Serene Life

by garik

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0

It depends on your style of shooting weddings. If you tend to take a lot of candids or use a photojournalism style, I think a 24mm would be useful. However, I wouldn't advise buying the Canon 24/1.4 straight off. Used Canon 24/2.8 are pretty cheap, and Sigma 24/1.8 won't hurt your pocketbook too hard. If you're in love with Canon's 24/1.4, try renting one ...


2

No, you don't want such a wide lens for a wedding, at least not for much. I shoot weddings using my 24-70 f/2.8 and my 70-200 f/2.8. During the ceremony, my 70-200 gets the most use with the 24-70 being used for a few shots to capture the entire room. You are constantly shooting from a distance both for the perspective it gives and also because you don't ...


0

A polyvalent zoom(50~200mm), something with a pretty high zoom if you want to take some portraits because like dpollitt said : an extremely wide angle lens for portraits, sure you can use it some for a wedding, but you would be silly to use it for most of the day - as you'll get tons of distortion. But why a polyvalent zoom because at a low zoom (~50mm) ...


1

It may be possible to get most of this effect in-camera without special equipment, it shouldn't be to difficult to try - here's my attempt at deconstructing the images: Shoot raw, we are playing with lighting and it will help if we are able to fix things in post. The pictures are outside in the sunlight, try mid morning or late afternoon, it's not golden ...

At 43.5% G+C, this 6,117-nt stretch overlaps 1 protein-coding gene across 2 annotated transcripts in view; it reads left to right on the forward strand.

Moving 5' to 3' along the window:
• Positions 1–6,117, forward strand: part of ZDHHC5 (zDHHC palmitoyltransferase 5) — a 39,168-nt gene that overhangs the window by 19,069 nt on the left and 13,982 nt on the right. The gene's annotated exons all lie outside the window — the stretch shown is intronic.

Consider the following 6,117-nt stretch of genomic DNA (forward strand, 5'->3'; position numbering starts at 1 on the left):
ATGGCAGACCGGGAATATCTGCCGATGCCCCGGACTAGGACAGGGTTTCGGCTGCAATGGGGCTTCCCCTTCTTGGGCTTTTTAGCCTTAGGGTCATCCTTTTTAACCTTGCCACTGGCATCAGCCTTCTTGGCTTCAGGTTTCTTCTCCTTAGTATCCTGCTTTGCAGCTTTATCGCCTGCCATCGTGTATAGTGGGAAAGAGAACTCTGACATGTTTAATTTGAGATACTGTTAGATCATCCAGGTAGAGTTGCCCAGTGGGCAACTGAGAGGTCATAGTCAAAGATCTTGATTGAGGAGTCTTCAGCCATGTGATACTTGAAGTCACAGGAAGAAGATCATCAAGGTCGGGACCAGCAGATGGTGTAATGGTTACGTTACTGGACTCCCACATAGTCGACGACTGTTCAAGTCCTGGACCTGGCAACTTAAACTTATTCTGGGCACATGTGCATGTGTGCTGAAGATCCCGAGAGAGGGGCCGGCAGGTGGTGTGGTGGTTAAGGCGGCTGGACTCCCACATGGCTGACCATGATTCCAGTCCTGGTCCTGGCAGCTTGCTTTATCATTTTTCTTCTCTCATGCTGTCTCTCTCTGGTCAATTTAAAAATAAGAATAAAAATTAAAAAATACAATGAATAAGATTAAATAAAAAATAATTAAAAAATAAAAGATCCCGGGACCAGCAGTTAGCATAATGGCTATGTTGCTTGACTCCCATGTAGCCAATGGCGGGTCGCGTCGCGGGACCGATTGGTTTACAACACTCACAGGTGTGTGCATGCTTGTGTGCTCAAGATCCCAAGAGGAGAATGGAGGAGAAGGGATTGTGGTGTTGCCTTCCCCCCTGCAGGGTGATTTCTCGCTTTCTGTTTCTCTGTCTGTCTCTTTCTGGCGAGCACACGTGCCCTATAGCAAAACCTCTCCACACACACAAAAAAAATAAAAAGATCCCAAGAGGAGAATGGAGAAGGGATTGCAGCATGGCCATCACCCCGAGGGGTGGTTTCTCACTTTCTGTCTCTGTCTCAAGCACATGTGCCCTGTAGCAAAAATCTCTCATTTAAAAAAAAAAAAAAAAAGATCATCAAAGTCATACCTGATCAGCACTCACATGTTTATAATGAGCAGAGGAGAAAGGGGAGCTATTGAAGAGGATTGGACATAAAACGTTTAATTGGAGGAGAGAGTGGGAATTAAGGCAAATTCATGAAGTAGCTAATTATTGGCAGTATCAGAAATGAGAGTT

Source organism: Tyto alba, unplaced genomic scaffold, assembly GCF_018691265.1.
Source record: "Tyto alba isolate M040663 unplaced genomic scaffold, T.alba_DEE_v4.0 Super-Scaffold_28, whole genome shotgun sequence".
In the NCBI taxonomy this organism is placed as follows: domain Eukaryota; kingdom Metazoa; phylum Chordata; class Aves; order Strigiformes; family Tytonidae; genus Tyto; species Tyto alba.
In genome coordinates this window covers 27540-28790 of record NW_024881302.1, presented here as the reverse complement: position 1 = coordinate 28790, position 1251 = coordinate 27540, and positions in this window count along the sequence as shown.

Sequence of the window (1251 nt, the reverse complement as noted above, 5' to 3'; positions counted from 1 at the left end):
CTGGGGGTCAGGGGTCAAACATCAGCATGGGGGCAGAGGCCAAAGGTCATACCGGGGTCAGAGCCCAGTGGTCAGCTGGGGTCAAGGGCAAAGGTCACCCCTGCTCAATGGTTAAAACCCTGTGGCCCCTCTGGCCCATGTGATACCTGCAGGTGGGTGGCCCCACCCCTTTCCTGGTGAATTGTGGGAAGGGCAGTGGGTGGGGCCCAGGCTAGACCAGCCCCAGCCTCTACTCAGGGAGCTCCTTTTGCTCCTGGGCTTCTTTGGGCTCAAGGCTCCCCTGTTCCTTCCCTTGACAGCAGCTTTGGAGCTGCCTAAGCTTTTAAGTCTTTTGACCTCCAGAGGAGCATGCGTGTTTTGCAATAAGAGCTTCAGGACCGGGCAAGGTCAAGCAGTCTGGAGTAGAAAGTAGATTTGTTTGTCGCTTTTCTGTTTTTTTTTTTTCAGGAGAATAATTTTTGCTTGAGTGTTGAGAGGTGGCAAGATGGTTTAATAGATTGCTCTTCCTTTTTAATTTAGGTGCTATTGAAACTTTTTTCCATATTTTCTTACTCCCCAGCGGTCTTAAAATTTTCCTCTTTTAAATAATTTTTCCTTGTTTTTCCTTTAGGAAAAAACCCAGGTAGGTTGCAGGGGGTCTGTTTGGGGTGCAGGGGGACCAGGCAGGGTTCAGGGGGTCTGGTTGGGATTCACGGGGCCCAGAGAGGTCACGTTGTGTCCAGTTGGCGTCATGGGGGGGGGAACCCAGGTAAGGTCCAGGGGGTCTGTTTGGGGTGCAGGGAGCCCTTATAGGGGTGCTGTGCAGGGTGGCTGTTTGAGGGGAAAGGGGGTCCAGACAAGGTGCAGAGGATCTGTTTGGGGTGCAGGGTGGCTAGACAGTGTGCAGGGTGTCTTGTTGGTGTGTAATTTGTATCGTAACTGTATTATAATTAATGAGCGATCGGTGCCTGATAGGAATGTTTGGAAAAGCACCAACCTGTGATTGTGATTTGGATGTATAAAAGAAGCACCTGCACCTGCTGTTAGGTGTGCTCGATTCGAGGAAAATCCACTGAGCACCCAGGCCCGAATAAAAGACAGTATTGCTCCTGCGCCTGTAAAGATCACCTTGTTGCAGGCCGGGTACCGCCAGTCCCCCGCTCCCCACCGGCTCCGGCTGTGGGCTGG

1

Two ways to do it (in Photoshop) are to: Duplicate the layer of the image you want to lighten Go to Image>>Adjustment>>Exposure. Adjust to the lightness you want... THEN duplicate that layer (Note: you know have 3 layers) Go to >>Filters>>Blur>>Gaussian Blur Adjust the Gaussian Blur to a number like say "6" Really blow it out. Hit "OK" ...


0

Some ways to achieve this kind of effect are as follows: 1) Over exposing the image slightly (tripod required) 2) Post processing using software like Photoshop Personally I would want to never overexpose an image unless shooting astrophotography as you lose the data in the raw image. This makes post production very difficult as it limits your options. ...



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